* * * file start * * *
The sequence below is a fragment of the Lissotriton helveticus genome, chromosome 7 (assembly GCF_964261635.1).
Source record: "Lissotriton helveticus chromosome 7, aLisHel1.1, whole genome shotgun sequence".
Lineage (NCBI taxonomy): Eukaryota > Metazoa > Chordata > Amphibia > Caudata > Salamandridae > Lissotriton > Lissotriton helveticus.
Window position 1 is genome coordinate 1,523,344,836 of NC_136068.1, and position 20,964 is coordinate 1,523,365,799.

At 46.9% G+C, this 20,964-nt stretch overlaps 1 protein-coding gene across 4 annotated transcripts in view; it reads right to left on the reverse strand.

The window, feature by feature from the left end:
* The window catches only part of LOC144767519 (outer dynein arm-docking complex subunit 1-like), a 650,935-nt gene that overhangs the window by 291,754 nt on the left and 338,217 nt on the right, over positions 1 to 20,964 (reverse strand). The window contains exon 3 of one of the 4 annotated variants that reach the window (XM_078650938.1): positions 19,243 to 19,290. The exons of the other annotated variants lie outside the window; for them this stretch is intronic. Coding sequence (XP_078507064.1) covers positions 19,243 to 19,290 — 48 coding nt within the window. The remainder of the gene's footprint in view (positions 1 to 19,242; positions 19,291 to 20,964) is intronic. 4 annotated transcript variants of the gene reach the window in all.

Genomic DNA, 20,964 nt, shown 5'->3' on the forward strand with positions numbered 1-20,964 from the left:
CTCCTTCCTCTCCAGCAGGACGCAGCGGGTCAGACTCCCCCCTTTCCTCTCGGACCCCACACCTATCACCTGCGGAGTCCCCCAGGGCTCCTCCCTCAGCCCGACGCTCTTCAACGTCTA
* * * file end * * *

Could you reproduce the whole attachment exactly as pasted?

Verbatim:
The sequence below is a fragment of the Lissotriton helveticus genome, chromosome 7 (assembly GCF_964261635.1).
Source record: "Lissotriton helveticus chromosome 7, aLisHel1.1, whole genome shotgun sequence".
Lineage (NCBI taxonomy): Eukaryota > Metazoa > Chordata > Amphibia > Caudata > Salamandridae > Lissotriton > Lissotriton helveticus.
Window position 1 is genome coordinate 1,523,344,836 of NC_136068.1, and position 20,964 is coordinate 1,523,365,799.

At 46.9% G+C, this 20,964-nt stretch overlaps 1 protein-coding gene across 4 annotated transcripts in view; it reads right to left on the reverse strand.

The window, feature by feature from the left end:
* The window catches only part of LOC144767519 (outer dynein arm-docking complex subunit 1-like), a 650,935-nt gene that overhangs the window by 291,754 nt on the left and 338,217 nt on the right, over positions 1 to 20,964 (reverse strand). The window contains exon 3 of one of the 4 annotated variants that reach the window (XM_078650938.1): positions 19,243 to 19,290. The exons of the other annotated variants lie outside the window; for them this stretch is intronic. Coding sequence (XP_078507064.1) covers positions 19,243 to 19,290 — 48 coding nt within the window. The remainder of the gene's footprint in view (positions 1 to 19,242; positions 19,291 to 20,964) is intronic. 4 annotated transcript variants of the gene reach the window in all.

Genomic DNA, 20,964 nt, shown 5'->3' on the forward strand with positions numbered 1-20,964 from the left:
CTCCTTCCTCTCCAGCAGGACGCAGCGGGTCAGACTCCCCCCTTTCCTCTCGGACCCCACACCTATCACCTGCGGAGTCCCCCAGGGCTCCTCCCTCAGCCCGACGCTCTTCAACGTCTA